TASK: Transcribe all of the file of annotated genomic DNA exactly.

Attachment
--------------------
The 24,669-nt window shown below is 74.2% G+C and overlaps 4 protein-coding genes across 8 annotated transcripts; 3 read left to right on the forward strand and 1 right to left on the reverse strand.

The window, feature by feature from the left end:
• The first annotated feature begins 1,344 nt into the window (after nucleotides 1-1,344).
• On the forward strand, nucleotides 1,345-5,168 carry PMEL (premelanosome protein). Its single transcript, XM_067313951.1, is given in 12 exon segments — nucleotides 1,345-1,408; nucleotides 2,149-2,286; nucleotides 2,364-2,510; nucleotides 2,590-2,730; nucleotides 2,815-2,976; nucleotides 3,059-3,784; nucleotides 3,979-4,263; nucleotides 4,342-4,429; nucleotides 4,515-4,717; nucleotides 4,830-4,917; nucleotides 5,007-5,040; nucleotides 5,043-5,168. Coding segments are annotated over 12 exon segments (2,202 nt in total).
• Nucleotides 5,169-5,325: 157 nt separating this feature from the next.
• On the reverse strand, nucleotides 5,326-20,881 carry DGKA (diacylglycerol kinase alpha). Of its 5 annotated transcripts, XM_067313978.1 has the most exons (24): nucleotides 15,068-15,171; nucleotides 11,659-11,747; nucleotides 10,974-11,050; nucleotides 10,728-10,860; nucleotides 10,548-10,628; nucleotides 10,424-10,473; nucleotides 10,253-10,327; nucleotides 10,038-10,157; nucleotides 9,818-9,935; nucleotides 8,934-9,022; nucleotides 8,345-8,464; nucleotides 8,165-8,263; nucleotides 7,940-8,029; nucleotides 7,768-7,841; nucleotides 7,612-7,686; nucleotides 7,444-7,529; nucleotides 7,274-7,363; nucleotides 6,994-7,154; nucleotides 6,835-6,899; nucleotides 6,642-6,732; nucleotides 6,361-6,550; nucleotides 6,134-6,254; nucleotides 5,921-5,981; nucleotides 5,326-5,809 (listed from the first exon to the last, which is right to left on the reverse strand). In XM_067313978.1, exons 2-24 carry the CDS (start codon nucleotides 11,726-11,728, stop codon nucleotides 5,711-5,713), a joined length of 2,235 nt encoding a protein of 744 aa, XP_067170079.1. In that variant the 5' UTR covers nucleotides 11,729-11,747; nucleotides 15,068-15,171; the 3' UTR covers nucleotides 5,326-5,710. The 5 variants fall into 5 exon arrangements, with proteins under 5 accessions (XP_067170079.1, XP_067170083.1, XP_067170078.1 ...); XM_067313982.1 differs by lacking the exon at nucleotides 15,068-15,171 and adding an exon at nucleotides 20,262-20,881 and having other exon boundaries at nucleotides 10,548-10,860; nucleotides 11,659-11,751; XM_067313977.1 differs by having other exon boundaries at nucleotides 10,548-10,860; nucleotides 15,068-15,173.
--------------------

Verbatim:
The 24,669-nt window shown below is 74.2% G+C and overlaps 4 protein-coding genes across 8 annotated transcripts; 3 read left to right on the forward strand and 1 right to left on the reverse strand.

The window, feature by feature from the left end:
• The first annotated feature begins 1,344 nt into the window (after nucleotides 1-1,344).
• On the forward strand, nucleotides 1,345-5,168 carry PMEL (premelanosome protein). Its single transcript, XM_067313951.1, is given in 12 exon segments — nucleotides 1,345-1,408; nucleotides 2,149-2,286; nucleotides 2,364-2,510; nucleotides 2,590-2,730; nucleotides 2,815-2,976; nucleotides 3,059-3,784; nucleotides 3,979-4,263; nucleotides 4,342-4,429; nucleotides 4,515-4,717; nucleotides 4,830-4,917; nucleotides 5,007-5,040; nucleotides 5,043-5,168. Coding segments are annotated over 12 exon segments (2,202 nt in total).
• Nucleotides 5,169-5,325: 157 nt separating this feature from the next.
• On the reverse strand, nucleotides 5,326-20,881 carry DGKA (diacylglycerol kinase alpha). Of its 5 annotated transcripts, XM_067313978.1 has the most exons (24): nucleotides 15,068-15,171; nucleotides 11,659-11,747; nucleotides 10,974-11,050; nucleotides 10,728-10,860; nucleotides 10,548-10,628; nucleotides 10,424-10,473; nucleotides 10,253-10,327; nucleotides 10,038-10,157; nucleotides 9,818-9,935; nucleotides 8,934-9,022; nucleotides 8,345-8,464; nucleotides 8,165-8,263; nucleotides 7,940-8,029; nucleotides 7,768-7,841; nucleotides 7,612-7,686; nucleotides 7,444-7,529; nucleotides 7,274-7,363; nucleotides 6,994-7,154; nucleotides 6,835-6,899; nucleotides 6,642-6,732; nucleotides 6,361-6,550; nucleotides 6,134-6,254; nucleotides 5,921-5,981; nucleotides 5,326-5,809 (listed from the first exon to the last, which is right to left on the reverse strand). In XM_067313978.1, exons 2-24 carry the CDS (start codon nucleotides 11,726-11,728, stop codon nucleotides 5,711-5,713), a joined length of 2,235 nt encoding a protein of 744 aa, XP_067170079.1. In that variant the 5' UTR covers nucleotides 11,729-11,747; nucleotides 15,068-15,171; the 3' UTR covers nucleotides 5,326-5,710. The 5 variants fall into 5 exon arrangements, with proteins under 5 accessions (XP_067170079.1, XP_067170083.1, XP_067170078.1 ...); XM_067313982.1 differs by lacking the exon at nucleotides 15,068-15,171 and adding an exon at nucleotides 20,262-20,881 and having other exon boundaries at nucleotides 10,548-10,860; nucleotides 11,659-11,751; XM_067313977.1 differs by having other exon boundaries at nucleotides 10,548-10,860; nucleotides 15,068-15,173.